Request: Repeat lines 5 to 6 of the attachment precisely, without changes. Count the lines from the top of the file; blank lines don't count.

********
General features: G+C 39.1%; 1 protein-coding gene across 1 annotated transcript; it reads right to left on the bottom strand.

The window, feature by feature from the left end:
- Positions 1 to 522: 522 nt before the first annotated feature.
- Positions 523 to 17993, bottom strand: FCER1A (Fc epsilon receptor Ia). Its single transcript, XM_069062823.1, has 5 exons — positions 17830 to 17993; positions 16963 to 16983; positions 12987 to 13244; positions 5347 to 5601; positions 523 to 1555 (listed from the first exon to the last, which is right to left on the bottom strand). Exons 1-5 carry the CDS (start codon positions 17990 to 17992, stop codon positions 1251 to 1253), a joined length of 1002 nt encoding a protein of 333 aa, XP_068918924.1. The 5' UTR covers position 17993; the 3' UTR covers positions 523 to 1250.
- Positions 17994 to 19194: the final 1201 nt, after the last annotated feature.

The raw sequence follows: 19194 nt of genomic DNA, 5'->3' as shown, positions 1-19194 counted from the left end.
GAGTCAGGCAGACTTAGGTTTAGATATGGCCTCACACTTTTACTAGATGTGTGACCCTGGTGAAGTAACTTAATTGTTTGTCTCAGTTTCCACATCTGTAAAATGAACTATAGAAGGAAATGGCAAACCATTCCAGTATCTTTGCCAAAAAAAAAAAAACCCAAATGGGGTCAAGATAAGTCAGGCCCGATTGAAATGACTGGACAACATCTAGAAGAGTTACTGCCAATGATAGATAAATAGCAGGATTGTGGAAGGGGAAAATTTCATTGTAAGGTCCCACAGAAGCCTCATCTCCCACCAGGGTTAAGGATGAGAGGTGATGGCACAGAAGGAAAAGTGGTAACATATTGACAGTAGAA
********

- Positions 17994 to 19194: the final 1201 nt, after the last annotated feature.

The raw sequence follows: 19194 nt of genomic DNA, 5'->3' as shown, positions 1-19194 counted from the left end.